Trouble Shooter: Behind the Scenes

Hey, I haven’t written about Trouble Shooter lately! I should, because this little two-game carnival of side-scrolling action and heavily armed anime heroines is one of my favorite series. I really don’t need a valid reason to cover it on a website bound by no professional strictures, but this time I have several good reasons for bringing up Trouble Shooter yet again.

(For those of you unacquainted, the original Trouble Shooter came out for the Sega Genesis in 1991 and was known as Battle Mania for its 1992 release in Japan. The 1993 Japan-only sequel is Battle Mania Daiginjou. The heroines are called Madison and Crystal in America and Mania Ohtori and Maria Haneda, respectively, in Japan. There. Now I don’t have to explain this further down the page.)

The first reason is an amazing interview with Trouble Shooter series creator Takayan the Barbarian. Recently translated by shmuplations, it covers plenty of interesting ground. Takayan discusses the history of Vic Tokai, a game company that has long fascinated me, and the inspirations behind the Trouble Shooter titles. He also confirms something I suspected and wrote about a while ago: he’s the butler in Kid Kool.

It’s essential reading for any fan of Trouble Shooter or Vic Tokai or the game-development climate of the 1990s. Among the revelations: Trouble Shooter started off as a prototype arcade game, heroines Madison and Crystal (or Mania and Maria) originally had a weirdo weapons-dealer sidekick named Fugu, and the games are of course littered with references to everything from fantasy novels to the train stops for Sega’s Japanese headquarters.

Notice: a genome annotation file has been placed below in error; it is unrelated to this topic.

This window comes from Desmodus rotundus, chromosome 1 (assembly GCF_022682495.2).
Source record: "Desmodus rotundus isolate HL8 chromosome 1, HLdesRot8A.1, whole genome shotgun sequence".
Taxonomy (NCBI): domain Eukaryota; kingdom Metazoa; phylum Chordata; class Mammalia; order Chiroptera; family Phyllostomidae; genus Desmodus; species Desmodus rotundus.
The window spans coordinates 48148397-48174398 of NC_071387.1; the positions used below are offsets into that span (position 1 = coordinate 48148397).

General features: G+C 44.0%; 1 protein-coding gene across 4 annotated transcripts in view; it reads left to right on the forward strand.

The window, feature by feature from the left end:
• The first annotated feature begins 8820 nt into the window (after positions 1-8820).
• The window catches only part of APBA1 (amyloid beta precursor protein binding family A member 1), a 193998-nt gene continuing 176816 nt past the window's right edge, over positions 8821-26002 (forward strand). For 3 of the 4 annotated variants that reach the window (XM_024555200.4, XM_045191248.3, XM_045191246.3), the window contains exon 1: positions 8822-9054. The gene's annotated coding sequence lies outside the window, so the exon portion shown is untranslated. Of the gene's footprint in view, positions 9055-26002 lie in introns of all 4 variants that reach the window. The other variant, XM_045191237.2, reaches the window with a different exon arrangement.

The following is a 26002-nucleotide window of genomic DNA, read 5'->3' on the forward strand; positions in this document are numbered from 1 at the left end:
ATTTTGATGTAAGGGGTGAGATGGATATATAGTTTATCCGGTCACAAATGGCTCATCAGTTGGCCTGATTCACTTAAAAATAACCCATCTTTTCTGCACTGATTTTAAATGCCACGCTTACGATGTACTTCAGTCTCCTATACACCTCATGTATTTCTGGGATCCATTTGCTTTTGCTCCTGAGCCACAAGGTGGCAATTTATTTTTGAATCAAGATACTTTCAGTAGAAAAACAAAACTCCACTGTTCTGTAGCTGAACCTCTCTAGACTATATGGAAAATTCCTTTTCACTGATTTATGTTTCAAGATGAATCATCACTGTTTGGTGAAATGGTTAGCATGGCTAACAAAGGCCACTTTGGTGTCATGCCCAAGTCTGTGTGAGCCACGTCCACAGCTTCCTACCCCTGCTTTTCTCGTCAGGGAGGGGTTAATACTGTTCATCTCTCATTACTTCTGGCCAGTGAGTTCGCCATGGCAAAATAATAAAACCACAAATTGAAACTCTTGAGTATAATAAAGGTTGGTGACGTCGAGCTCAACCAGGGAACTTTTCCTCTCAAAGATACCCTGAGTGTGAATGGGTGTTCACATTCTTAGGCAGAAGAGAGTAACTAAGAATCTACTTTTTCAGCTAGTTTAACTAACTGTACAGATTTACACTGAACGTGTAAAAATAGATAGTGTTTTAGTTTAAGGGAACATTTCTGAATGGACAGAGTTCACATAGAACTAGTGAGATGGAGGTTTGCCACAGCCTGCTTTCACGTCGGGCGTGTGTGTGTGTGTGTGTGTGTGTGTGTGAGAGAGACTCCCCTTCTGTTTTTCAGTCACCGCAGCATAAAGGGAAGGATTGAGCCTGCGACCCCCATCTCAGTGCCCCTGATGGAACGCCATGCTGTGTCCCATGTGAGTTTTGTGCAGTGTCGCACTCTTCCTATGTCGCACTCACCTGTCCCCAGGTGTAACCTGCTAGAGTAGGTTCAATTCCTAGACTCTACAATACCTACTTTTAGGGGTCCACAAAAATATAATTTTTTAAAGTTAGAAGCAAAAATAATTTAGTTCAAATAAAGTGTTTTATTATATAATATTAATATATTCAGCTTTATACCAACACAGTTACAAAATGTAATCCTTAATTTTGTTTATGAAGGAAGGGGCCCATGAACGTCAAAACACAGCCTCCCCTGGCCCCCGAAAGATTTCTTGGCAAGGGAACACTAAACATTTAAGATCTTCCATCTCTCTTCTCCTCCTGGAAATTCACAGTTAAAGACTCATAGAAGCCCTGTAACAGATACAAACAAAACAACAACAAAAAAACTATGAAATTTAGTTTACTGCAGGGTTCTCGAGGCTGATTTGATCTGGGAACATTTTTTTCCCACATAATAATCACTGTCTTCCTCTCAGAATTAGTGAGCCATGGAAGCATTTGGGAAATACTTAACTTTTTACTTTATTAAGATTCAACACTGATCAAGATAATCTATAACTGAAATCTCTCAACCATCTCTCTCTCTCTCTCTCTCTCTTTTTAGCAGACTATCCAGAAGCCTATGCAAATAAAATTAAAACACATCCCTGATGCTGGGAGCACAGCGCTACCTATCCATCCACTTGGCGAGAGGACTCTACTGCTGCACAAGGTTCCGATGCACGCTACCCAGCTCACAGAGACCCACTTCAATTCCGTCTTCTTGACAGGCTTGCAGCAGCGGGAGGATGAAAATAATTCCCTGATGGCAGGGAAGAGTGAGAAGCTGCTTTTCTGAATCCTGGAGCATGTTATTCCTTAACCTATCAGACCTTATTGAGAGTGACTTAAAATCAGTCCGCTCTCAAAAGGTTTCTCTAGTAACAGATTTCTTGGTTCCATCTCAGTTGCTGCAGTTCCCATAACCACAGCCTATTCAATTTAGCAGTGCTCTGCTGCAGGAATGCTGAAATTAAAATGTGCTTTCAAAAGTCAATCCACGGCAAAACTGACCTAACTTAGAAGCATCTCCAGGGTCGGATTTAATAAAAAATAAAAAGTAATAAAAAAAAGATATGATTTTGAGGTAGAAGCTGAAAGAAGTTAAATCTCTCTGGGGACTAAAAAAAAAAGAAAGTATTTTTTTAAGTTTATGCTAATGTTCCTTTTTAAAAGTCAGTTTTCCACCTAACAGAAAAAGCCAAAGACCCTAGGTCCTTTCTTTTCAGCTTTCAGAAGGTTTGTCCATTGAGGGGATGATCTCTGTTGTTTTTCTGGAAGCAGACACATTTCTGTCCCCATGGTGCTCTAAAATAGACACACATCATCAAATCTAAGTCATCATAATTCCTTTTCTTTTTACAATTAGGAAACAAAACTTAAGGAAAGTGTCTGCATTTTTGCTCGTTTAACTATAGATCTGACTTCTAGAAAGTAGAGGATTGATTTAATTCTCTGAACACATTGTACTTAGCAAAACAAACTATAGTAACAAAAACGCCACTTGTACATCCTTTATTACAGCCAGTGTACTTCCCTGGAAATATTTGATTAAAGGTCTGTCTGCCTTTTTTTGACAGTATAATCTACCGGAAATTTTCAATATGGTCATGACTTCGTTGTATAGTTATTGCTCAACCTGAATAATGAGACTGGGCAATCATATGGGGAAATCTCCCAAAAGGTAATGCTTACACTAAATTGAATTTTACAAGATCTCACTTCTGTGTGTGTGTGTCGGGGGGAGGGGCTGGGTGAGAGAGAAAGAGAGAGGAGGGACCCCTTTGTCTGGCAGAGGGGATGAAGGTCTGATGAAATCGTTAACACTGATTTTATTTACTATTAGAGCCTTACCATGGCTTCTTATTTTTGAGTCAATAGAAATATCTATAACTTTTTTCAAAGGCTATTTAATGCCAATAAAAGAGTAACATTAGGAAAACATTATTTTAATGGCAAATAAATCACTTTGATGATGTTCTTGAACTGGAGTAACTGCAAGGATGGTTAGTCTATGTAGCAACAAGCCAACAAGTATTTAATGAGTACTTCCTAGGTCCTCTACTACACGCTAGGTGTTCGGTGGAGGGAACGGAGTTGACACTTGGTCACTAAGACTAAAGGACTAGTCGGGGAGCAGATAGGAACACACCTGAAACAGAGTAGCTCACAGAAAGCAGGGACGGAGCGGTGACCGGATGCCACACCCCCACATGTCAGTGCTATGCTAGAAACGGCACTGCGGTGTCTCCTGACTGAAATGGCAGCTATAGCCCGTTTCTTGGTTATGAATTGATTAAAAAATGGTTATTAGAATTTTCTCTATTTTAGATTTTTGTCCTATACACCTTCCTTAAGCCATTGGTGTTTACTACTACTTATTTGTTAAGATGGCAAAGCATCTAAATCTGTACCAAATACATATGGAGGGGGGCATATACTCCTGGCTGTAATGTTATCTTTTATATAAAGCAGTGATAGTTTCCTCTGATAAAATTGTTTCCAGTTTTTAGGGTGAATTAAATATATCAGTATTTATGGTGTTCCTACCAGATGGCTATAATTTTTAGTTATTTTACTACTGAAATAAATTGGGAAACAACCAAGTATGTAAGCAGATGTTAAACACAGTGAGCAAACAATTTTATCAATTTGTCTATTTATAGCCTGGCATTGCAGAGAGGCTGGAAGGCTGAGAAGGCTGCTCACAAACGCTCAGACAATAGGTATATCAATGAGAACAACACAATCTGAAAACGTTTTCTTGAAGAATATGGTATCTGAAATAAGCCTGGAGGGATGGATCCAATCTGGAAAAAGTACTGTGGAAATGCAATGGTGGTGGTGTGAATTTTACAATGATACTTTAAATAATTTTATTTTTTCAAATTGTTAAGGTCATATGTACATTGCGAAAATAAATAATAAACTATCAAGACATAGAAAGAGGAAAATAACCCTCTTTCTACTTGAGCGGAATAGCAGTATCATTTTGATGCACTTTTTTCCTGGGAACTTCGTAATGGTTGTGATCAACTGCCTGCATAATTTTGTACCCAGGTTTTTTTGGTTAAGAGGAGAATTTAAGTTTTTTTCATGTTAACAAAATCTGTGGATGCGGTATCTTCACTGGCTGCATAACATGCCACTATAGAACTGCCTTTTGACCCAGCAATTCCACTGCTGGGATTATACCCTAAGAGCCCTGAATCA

Takayan comes off as a delightful renaissance nerd creating a game he truly wanted to make and defying all marketing logic and company disapproval along the way. He even named Battle Mania Daiginjou after his favorite sake and commissioned his own highly limited run of model kits! You can buy a set on Yahoo Japan for only $300! And if that seems expensive, you don’t want to know how much the actual game goes for these days.

Takayan also mentions some minor censorship during the development of Battle Mania Daiginjou. The continue screen originally showed Crystal/Maria disrobing in a shower while the villainous Morgstein leered in the background, his sinful habits stymied by a falling bucket when the counter hit zero. Sega caught wind of this scene and demanded its removal, so the final game’s continue screen merely shows giant numbers formed from cute little Madison and Crystal portraits.